The Emergence Duology, 1
A teenage runaway, New Orleans, 90s alt ballads, and emerging magical powers—this summer is shaping up to be anything but normal.
16-year-old Miranda Stone wants to be a typical teenager, but when she, and women around the globe, develop magical powers, typical flies right out the window.
Miranda, feeling like danger could be lurking, runs away to New Orleans. New friendships and a job singing as the opener for a drag show, reveal to her how fun life can be. When her friends begin to develop their own powers, and the world erupts, staying off the authorities’ radar becomes more difficult. An unforeseen romance with a young woman compounds the complications. Bittersweet, real, and humorous, this novel is an exploration of love, found family, and how the world might react to supernaturally powerful women.
16+ due to sexuality and adult situations
When Neeta raised her right hand, her left still clutched around the stem of her martini glass, the light came. It came bright and fierce. From her left hand, the blue curled around the clear stem of the glass like flame licking its way around a log in a bonfire. At the same time, energy pulsed from her right hand with such force that it blew out the florescent light directly over our heads. The second the light blew, the martini glass shattered in a brilliant explosion of luminescence and deadly shard.
There were screams as Ash slid under the table. She tried pulling me down with her, but I sat still as a statue, Billie’s claw-like nails tearing into my thigh. I didn’t even move her hand, just covered it with my own. The pain kept me grounded in the moment.
The three bikers stood on the other end of the bar, behind the pool table, eyes wide and hairy mouths slack. They stared right at Neeta.
Everyone was still for a beat. Then the biker who complained about the music, still staring at Neeta, reached out a hand, pulling on the leather sleeve of his friend. “She’s one of those witches.”
Until that moment, I’d felt as if I was in some sort of mental fog, the kind you feel after a traumatic brain injury, the kind that messes with your mental processing. But when the man uttered that word, my right hand shot out, across Billie, grabbing Neeta’s still glowing hand now bleeding from the broken glass. My fingers slipped through hers, blood making it hard to grip her flesh.
Neeta stared at the men, fire behind her gaze.
Ash cowered under the table at my feet as Billie never once released her unrelenting grip on my leg.
“We have to go. Now,” I hissed through clenched teeth. “Neeta.” I tried shaking her, to make her look at me, to break the spell.
It was then I heard Joey laugh. While I was focused on everyone else, he had moved from behind the bar and was inches from our table. “Witches. Only locals would say something like that. I have problems with these lights all the time. Shoot, every building in the Quarter has this happen from time to time.”
He stretched out a hand to Neeta. “The only important thing is that no one was seriously hurt. Here, Neeta.” Joey handed her a clean towel he had dangling over his shoulder. “For your hand.”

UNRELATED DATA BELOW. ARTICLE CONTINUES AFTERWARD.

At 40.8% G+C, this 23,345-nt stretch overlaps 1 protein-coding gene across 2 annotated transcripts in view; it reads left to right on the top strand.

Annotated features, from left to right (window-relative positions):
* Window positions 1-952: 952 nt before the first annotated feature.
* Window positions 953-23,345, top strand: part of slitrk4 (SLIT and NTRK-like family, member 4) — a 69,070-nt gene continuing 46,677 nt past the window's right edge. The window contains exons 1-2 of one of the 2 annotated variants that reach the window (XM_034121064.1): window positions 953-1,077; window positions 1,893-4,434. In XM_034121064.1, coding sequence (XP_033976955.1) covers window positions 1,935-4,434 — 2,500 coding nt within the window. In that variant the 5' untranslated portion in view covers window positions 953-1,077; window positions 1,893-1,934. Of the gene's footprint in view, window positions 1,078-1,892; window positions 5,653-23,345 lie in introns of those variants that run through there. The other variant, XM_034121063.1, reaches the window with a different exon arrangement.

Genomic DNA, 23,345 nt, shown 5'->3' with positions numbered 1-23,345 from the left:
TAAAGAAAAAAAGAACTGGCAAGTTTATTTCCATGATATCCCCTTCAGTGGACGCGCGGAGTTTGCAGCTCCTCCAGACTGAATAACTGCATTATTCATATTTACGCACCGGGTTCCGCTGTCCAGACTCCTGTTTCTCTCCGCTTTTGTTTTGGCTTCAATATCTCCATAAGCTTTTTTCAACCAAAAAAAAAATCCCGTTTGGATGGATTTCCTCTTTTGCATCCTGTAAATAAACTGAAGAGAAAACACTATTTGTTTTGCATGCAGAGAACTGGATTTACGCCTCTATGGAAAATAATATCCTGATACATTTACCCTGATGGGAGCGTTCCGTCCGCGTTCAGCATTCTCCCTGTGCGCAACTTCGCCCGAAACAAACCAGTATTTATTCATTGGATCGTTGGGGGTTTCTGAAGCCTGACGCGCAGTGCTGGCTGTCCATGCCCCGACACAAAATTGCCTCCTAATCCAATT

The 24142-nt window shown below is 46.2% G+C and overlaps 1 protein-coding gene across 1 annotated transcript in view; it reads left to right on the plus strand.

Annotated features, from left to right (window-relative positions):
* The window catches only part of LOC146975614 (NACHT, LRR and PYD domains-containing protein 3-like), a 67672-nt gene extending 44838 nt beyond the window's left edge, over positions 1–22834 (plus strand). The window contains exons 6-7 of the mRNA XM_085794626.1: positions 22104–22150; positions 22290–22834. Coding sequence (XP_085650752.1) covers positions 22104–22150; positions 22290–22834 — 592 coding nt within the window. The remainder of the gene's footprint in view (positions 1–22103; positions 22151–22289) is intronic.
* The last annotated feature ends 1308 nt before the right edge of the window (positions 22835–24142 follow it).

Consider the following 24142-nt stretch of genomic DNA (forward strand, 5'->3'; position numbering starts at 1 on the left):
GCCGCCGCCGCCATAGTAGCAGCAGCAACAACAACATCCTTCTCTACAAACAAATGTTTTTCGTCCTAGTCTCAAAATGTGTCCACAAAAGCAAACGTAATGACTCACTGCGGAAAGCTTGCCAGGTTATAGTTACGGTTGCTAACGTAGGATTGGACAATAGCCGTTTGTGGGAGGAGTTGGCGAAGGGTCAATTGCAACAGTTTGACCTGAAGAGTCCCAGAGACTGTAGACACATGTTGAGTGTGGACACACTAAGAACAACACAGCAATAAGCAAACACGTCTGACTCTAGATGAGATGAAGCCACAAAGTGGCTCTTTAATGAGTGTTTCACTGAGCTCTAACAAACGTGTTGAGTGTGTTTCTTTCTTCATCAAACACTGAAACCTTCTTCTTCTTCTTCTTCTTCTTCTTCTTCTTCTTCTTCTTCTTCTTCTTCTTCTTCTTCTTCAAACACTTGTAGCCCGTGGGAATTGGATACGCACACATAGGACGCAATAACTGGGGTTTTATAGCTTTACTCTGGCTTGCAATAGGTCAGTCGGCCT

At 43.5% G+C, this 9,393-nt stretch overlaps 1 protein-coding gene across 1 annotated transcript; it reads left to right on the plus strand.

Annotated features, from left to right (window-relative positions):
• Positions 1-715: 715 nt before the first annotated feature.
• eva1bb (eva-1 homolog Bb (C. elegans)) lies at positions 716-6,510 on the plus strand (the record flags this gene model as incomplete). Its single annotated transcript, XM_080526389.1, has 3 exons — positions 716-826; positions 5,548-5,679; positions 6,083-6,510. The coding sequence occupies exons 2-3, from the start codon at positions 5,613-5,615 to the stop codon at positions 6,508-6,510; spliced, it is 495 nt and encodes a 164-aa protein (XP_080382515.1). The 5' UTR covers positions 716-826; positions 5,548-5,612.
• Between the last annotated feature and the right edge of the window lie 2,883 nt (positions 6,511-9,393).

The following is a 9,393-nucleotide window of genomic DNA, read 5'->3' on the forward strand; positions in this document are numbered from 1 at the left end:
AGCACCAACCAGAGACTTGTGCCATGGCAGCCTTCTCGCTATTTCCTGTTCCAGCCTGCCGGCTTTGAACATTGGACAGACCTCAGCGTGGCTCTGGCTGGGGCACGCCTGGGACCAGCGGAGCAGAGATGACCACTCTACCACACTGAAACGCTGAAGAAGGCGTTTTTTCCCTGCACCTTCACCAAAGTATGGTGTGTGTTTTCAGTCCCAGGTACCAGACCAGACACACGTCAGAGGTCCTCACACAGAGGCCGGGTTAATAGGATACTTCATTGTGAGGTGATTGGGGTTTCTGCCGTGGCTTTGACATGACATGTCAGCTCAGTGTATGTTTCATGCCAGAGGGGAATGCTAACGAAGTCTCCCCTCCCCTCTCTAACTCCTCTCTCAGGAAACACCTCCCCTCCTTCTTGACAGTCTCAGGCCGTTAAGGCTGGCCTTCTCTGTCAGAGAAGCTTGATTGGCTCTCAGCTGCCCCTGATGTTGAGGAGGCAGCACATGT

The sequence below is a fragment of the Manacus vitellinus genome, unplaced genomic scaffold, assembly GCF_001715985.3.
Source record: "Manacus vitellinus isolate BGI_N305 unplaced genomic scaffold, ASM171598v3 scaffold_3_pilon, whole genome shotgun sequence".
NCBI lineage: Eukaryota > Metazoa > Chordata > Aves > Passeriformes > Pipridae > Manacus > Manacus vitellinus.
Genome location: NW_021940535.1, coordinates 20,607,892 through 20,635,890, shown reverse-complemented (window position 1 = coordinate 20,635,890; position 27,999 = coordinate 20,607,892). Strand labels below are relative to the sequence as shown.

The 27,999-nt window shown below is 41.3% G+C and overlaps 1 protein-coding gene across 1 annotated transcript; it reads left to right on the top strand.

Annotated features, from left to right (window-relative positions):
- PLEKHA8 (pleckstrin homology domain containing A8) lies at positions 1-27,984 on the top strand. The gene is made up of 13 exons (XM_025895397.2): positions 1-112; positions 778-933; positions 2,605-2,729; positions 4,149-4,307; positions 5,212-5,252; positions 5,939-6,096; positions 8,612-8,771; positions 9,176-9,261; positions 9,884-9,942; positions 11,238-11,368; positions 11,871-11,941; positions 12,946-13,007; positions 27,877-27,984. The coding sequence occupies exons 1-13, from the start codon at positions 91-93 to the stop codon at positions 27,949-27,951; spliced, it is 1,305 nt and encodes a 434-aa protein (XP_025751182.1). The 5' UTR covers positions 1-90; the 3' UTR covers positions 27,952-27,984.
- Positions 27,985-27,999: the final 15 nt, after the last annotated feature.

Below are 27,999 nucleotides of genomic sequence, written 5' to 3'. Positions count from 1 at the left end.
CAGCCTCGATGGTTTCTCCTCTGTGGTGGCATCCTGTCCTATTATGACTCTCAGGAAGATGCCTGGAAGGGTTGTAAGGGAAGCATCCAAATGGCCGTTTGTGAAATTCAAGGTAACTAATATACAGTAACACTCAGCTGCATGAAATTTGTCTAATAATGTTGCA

The bikers edged toward the door. They weren’t buying it. The first thing they would do after bolting from the bar would be to run straight to the authorities.
“Billie.” There was a forcefulness to Joey’s voice that I immediately respected. “Miranda is right. You four need to go.”
Letting go of Neeta’s blood-soaked hand, I pushed Billie, and Neeta, toward Joey with the other. “Go,” I yelled in Billie’s ear, and that got her moving.
Neeta slid out of the booth and onto the floor. Joey helped Billie off the seat. He held onto her while I got Neeta up and dragged Ash from under the table, both of my hands now slick with Neeta’s blood. I didn’t even take the time to wipe them off.
Neeta had come to her senses and was wrapping her hand with the towel.
With my arm around Ash’s waist, I headed toward the door.
“Not that way,” Joey said from behind me. “You won’t make it far.”
It felt like a stone had fallen to the bottom of my stomach.
“Out the back.”
I turned around, Ash breathing in my ear like she had just run a marathon.
“Those guys aren’t regulars,” Joey said as he walked ahead, Billie wrapped around him like Ash was wrapped around me. “They won’t be able to identify you, and they won’t be able to say for sure that I know you all, which of course, I’ll deny. Never seen you before in my life. Another bonus is that we don’t have security cameras in here. Well, we do, but they haven’t recorded in a decade. How far is your car?”
“Only two blocks,” Neeta said behind me. “We’ll make it.”
Would we? I didn’t want to voice this out loud, but I was skeptical.
Joey seemed to read my mind because when we got to the back door, he draped a jacket around Neeta’s shoulders. Then he grabbed a baseball cap off a hook and put it on Billie’s bright blonde head. “Don’t go together. Go two at a time, since they’ll be looking for four women. Make sure you smile and appear as normal as possible.”
I wasn’t sure smiling would help, but I understood what Joey was trying to convey. “Billie, you and Neeta go. Ash and I will be two minutes behind you.”
Billie, bolstered by Joey’s confidence, nodded. She reached up on her tip toes, kissed Joey once on the lips, then took Neeta’s uninjured hand. They disappeared into the back alley.
I glanced up at Joey. “Thank you for helping us. I can’t tell you what it means.” It was true, I couldn’t. From what the news had made me believe, everyone was to be feared. Especially anyone male.
“I don’t buy into any of this propaganda bullshit. The women who have developed these powers, they’re not an enemy. I may not know any of you that well, but I know that.”